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Spike in stock exchange breaches last year

Published:Friday | February 19, 2010 | 12:00 AM
The Jamaica Stock Exchange on Harbour Street, Kingston.

Avia Collinder, Business Writer

n the
face of a whopping 485 per cent jump in breach of the rules of the Jamaica Stock Exchange (JSE) over the past two years, and last year's marked 43 per cent upswing in violations over the 2008 figure, market authorities have tightened the screws, stepping up regulatory activities for listed companies and stock brokers significantly this year.

According to the JSE, market surveillance detected 123 breaches of the exchange's rules in 2009. Wentworth Graham, the JSE's chief regulatory officer, told the
Financial Gleaner
that for listed companies "We have found that timely disclosure and communication of announcements do not generally conform to the regulations."

Companies are required to satisfy the conditions defined under JSE Rule and Policy Statement on timely disclosures. This relates to information covering issues such as major corporate acquisitions or disposals, large borrowings, and the introduction of new products. Developments affecting the company's resources, technology, products or market, and any other activities or issues relating to the business and affairs of the

company that would significantly affect the market price or value of any of the company's securities or influence an investor's investment decision, must be disclosed.

"Notwithstanding the require-ments, there are instances when the information is not released to the exchange and is in other domains of the society," Graham said.

Timeline issues also plague the reporting standards of the JSE.

"We have seen a number of instances where listed companies' announcements of corporate actions, such as dividend payments, are not within the timeline defined by the exchange's Listing Agreement and Rule on Communication of Announcement," he added.

The head of the JSE's watchdog division said the bumper crop of infringements uncovered in 2009 was linked to the heightened work of his Regulatory and Market Oversight Division (RMOD).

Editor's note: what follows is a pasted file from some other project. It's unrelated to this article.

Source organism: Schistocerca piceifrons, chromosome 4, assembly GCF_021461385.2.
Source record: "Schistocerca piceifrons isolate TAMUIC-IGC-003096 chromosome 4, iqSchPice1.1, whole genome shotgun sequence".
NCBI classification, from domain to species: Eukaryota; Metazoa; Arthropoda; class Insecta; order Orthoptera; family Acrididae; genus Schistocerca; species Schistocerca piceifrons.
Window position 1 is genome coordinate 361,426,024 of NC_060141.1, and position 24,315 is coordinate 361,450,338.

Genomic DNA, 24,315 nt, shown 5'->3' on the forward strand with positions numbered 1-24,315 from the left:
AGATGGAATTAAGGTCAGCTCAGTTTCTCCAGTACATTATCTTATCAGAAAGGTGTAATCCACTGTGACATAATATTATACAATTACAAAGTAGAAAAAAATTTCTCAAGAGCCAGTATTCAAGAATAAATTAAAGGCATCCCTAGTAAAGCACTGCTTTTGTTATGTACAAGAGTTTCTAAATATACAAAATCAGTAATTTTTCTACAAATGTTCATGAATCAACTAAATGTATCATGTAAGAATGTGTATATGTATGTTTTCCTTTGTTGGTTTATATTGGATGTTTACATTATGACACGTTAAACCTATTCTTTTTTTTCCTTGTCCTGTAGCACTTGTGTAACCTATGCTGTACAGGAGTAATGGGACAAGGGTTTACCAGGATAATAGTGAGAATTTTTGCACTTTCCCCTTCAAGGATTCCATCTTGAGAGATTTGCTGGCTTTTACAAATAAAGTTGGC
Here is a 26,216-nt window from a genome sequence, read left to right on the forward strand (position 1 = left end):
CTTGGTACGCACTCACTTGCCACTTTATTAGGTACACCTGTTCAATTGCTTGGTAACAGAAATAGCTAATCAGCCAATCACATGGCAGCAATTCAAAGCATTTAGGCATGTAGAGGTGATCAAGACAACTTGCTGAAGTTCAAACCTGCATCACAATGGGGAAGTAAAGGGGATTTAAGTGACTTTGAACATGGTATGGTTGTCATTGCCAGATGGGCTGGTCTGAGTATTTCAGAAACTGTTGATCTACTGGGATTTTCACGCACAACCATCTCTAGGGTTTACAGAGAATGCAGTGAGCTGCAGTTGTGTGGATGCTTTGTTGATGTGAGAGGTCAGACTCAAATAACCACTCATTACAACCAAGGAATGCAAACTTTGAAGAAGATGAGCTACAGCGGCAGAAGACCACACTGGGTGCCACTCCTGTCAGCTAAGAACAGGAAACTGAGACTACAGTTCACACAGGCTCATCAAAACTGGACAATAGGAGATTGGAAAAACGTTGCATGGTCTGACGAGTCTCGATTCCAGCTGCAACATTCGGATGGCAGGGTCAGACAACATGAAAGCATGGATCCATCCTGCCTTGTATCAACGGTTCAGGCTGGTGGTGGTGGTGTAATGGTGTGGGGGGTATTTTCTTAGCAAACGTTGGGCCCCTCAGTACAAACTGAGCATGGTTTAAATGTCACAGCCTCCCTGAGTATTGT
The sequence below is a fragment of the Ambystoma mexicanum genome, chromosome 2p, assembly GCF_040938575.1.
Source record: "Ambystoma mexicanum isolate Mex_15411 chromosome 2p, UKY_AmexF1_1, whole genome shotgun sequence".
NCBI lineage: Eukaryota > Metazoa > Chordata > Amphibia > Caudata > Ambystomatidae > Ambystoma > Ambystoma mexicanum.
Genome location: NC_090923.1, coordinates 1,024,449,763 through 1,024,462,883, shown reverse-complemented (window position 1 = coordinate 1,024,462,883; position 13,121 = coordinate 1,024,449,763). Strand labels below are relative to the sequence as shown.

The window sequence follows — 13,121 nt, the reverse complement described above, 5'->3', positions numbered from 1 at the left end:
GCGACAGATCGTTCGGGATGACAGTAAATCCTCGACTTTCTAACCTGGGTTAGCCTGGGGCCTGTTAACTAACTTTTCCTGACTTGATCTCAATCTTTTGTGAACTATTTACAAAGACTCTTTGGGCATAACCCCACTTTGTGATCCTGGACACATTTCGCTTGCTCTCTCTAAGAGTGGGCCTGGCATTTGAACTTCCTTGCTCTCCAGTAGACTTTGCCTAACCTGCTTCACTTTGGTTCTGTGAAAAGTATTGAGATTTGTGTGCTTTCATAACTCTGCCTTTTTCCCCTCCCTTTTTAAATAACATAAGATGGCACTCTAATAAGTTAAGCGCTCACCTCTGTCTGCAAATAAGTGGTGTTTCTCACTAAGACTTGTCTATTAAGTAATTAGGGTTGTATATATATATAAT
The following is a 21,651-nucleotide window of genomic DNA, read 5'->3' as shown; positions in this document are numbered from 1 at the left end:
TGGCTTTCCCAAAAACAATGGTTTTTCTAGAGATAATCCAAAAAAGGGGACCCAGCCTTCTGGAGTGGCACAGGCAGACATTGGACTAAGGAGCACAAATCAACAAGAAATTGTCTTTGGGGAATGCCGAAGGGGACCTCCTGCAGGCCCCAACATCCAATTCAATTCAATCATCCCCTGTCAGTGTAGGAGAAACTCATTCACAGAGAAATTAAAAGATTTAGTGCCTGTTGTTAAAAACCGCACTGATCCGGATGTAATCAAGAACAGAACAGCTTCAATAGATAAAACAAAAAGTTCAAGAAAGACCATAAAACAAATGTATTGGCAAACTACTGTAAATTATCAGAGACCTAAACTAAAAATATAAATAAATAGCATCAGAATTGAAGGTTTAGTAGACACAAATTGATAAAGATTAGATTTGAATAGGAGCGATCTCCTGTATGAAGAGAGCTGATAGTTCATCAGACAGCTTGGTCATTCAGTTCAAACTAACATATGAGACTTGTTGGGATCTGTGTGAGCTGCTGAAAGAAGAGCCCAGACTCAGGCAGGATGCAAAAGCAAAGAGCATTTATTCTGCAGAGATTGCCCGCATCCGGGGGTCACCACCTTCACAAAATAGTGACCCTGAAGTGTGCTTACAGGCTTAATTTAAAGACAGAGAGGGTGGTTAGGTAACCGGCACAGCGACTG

The division, he noted, pursued in the last year a

keener assessment of all financial submissions, did closer monitoring of trading activities and exercised tighter scrutiny of market disclosures.

According to Graham, there is what he described as "an awareness and familiarity gap" about market regulations among stakeholders, including listed companies, member dealers and investors. Breaches are, therefore, sometimes explained as ignorance of the regulations.

While timely filing of financial returns by both listed companies and member dealers is another area of significant non-compliance, Graham noted that there has in recent times been a marked improvement in the submission of financial statements.

The exchange's officials are stressing the point that late disclosure, partial disclosure or non-disclosure can impact the market negatively.

"Late financial information from either listed companies or member dealers inhibits timely assessment of the affairs and operations of the entities," said Graham.

While breaches of the JSE's disclosure and financial filing rules do not now attract a fine, other actions, such as suspension or delisting of entities, can be taken. Dealers are subjected to fineswhenever their filings are late.

Last year, new market surveillance tools and investigative principles were employed by the JSE and enhanced processes and systems in assessing financial filings and market disclosures implemented, it said.

The year also saw greater concentration and focus on RMOD oversight activities, Graham explained.

Promoting non-compliance

An automated surveillance system was launched in the last quarter of the year and

was a significant tool in the division's surveillance arsenal, complementing other measures.

"The RMOD is keen on pro-moting compliance. In this regard, whenever there are breaches there is a process of alerting, say, a listed company or member dealer about the violation," the division head noted.

Having done this, there is a process of enforcement, which involves formally advising the listed company or member dealer of the violation, the implications, possible penalty and requesting an explana-tion of the factors that contributed to the breach and their plan to prevent recurrence.

The RMOD commenced opera-tions on April 1, 2008 and is the operational arm of the Regulatory and Market Oversight Committee, made up of

all the exchange's independent directors. The com-mittee, is chaired by Bank of Jamaica Deputy Governor Livingstone Morrison.

According to Morrison, "we are cognisant of what is happening in the international markets and it is very important that the market is so regulated, that not only local, but international investors have confidence in our market."